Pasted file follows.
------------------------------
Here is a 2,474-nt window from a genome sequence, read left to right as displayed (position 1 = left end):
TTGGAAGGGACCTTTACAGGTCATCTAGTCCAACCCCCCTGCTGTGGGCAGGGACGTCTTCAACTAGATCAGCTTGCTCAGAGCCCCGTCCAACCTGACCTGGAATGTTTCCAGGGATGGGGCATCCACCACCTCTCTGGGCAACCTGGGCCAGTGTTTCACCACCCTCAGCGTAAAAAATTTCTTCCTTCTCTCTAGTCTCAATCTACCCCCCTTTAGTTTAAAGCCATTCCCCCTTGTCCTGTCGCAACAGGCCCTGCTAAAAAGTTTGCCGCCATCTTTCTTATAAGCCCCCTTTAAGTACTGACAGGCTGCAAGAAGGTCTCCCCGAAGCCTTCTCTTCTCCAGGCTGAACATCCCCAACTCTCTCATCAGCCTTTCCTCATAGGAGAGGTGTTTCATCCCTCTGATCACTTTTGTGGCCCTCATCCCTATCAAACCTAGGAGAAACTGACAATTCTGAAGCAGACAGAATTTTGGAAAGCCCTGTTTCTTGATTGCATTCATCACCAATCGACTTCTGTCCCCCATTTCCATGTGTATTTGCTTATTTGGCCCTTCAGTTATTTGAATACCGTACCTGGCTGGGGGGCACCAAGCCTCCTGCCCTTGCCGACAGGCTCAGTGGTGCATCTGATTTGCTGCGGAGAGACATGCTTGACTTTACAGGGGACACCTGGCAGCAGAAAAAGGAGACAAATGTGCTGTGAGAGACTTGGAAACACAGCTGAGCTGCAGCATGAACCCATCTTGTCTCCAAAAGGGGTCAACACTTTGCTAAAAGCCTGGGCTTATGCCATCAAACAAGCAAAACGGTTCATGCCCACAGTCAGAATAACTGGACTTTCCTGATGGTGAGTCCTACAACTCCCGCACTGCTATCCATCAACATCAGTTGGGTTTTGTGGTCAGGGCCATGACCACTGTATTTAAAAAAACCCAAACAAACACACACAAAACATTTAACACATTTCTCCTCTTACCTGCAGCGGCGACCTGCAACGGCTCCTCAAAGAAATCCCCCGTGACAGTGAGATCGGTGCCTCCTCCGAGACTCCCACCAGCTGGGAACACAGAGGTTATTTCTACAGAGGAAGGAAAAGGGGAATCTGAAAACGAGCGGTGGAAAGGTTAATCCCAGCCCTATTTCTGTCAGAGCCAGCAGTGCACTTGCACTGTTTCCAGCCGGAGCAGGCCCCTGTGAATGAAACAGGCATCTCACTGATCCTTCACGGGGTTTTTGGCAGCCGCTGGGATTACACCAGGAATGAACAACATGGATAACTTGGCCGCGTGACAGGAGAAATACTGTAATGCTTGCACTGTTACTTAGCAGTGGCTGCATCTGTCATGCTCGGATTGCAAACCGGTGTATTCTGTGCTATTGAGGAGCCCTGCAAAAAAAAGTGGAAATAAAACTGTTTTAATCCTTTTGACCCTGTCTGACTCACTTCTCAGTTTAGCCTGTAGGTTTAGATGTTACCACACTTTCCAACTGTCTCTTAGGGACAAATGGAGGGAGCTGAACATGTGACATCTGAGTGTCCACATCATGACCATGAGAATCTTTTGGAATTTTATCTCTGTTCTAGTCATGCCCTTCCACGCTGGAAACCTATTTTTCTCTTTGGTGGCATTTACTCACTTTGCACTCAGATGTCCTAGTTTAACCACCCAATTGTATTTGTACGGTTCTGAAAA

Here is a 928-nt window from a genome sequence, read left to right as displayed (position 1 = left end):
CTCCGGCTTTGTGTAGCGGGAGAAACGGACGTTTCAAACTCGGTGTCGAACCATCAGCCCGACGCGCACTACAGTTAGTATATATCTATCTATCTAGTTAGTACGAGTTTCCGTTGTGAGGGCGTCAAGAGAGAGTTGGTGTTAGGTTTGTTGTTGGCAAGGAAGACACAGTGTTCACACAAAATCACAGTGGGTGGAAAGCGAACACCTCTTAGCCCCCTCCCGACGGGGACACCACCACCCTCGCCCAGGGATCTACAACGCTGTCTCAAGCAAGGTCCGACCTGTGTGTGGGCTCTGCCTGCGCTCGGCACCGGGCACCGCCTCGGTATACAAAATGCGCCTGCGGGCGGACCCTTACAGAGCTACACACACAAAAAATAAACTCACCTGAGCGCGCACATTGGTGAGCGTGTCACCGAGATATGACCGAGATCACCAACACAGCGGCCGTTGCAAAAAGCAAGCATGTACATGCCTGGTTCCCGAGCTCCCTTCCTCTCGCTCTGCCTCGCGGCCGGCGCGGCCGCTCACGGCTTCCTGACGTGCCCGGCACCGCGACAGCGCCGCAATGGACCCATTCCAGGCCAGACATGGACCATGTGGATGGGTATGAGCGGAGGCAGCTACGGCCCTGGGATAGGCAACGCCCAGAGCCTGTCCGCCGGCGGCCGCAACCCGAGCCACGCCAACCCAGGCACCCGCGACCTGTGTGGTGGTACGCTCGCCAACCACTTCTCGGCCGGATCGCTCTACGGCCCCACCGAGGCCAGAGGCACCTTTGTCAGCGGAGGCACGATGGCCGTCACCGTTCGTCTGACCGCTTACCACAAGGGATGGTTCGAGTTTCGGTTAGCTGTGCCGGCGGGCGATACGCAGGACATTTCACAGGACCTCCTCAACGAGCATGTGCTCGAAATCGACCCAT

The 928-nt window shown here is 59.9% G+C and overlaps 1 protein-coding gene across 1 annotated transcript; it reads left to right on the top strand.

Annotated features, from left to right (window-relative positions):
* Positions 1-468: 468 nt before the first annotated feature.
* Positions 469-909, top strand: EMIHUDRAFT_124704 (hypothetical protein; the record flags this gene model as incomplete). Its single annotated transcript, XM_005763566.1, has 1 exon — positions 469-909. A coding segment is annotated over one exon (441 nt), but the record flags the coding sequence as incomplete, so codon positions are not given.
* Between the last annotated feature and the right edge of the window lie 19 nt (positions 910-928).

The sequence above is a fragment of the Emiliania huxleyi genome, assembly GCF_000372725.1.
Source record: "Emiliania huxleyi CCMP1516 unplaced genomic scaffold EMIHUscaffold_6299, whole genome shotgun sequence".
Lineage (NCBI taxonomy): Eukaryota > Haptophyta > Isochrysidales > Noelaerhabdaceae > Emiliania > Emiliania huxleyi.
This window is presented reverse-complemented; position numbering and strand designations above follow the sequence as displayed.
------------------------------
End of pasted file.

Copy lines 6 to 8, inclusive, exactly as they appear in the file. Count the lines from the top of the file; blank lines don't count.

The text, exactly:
Annotated features, from left to right (window-relative positions):
* Positions 1-468: 468 nt before the first annotated feature.
* Positions 469-909, top strand: EMIHUDRAFT_124704 (hypothetical protein; the record flags this gene model as incomplete). Its single annotated transcript, XM_005763566.1, has 1 exon — positions 469-909. A coding segment is annotated over one exon (441 nt), but the record flags the coding sequence as incomplete, so codon positions are not given.